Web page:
How Would You Measure Your Success As An Author And Writer?

writer success

What is the best way to judge the success as a writer?

Seeing your name at the top of a bestselling list, be it on Amazon, The New York Times, or Goodreads, is a writer’s dream.

The reality is, however, that there is only room for one book at the peak of what is a gigantic and ever-growing pyramid of published books.

For most of us, we have to accept that our books are probably going to reside towards the ‘fatter’ part of this best-selling pyramid.

Measuring your success

But this doesn’t mean that a book is unsuccessful, though. Depending on your goals and aspirations, success as a writer can come in many forms.

If your measure is based only on how much money you make from your book, perhaps you might stop reading here, because I won’t be mentioning it.

Without a doubt, my most successful book to date for me has been Louis.

I just had to write this story. It is about a man who helped shape my understanding of the world around me as a young boy.

That he had died forty years before I finally wrote it gave me a sense, in an abstract way, of saying thank you to him.

But the success of this book for me was that his wife, who passed away only a few years ago at the age of ninety-nine, was able to read my story about her husband.

If I sell not one more single copy, I’m more than satisfied. Maria, the most important reader in the world for me, read my story about her husband, Louis.

 

Readers tell you

Success comes in other ways too.

One reader told me about how reading February The Fifth, during a very difficult time for him, brought a laugh while all around him was very grim.

To know you have touched someone like this is worth more than any financial reward for a writer.

Then there are wonderful little remarks such as, ‘you gave me such a good laugh,’ or ‘I can really relate to your characters.

Sure, you accept any praise gladly. But when words touch people and make them laugh, think, or cry, then the effort has been worthwhile.

Yes, money is nice to have but it so quickly disappears.

There are more important ways in which you can measure your success as a writer.

 

More reading: How You Can Leave More Than Footprints In The Sand

Derek Haines

A Cambridge CELTA English teacher and author with a passion for writing and all forms of publishing. My days are spent writing and blogging, as well as testing and taming new technology.

Avatar for Derek Haines

3 thoughts on “How Would You Measure Your Success As An Author And Writer?

  • Avatar for Ashok Shenolikar
    October 28, 2018 at 2:12 am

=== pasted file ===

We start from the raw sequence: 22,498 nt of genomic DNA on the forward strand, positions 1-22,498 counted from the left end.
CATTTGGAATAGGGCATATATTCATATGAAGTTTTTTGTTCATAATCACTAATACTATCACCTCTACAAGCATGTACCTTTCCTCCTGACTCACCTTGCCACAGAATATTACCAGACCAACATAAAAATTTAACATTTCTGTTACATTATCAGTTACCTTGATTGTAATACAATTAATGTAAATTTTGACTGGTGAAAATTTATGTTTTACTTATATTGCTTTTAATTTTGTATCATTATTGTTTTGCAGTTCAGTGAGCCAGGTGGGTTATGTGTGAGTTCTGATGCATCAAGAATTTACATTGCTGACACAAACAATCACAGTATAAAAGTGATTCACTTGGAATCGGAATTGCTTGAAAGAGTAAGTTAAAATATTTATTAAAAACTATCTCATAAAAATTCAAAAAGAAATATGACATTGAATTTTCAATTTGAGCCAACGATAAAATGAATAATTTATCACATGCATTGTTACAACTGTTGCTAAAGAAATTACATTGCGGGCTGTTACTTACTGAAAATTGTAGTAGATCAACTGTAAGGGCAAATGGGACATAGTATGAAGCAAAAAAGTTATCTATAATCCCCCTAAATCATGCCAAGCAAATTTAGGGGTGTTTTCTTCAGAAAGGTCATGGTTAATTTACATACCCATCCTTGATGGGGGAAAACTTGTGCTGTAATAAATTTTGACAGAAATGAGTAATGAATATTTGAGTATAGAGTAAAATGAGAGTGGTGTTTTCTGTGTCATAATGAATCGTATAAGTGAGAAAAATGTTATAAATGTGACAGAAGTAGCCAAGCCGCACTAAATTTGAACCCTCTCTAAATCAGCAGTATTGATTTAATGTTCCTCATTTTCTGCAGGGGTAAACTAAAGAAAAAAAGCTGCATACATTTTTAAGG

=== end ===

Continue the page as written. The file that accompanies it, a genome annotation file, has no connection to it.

Permalink

    I was most satisfied as a writer when my “father of the groom” speech received applause many times during the six minutes that I spoke. Later comments such as “that was a great speech”, “do you belong to the Toastmasters?” etc further added to my delight. I also receive comments from those who read my blog, not necessarily in writing, but when talking to me. I published my book “Choices They Made” last May. I have not hit the best seller rank, but I am satisfied and convinced that I am writer.

    Reply
  • Avatar for Emily Hill
    September 8, 2017 at 10:47 am
    Permalink

    If a tree falls, and there’s no one there to hear it. . . .
    If a book is published and there’s no one there to read it. . . .

    Show me the money, and I’ll show you success; because if it doesn’t matter if a book reaches its highest commercial success potential — why go to the trouble of designers, editors, book doctors and beta readers. Just hand someone a spiral and they can jot down their thoughts.

    Have I missed the point? Possibly? Does the headline match the content of the essay?

    An author is one who makes money at writing; it’s a profession. Maybe the headline should be
    “If you’re a Writer, how do you determine that you are fulfilled?”

    It’s a noble thesis, but . . . hmmm. . . not in total agreement.

    Reply
    • Avatar for Debra George
      May 19, 2018 at 5:24 pm
      Permalink

      We used to get into this debate at NYU as student writers. Ultimately, most looked down on writings that were “commercial” saying it’d probably sell but lacked imagination. Considering the epidemic of sequels I’d have to agree. Successful art moves people. Only after accomplishing that can materialistic reward be even possible.

      Reply

Add Your Comment

Your email address will not be published. Required fields are marked *

This site uses Akismet to reduce spam. Learn how your comment data is processed.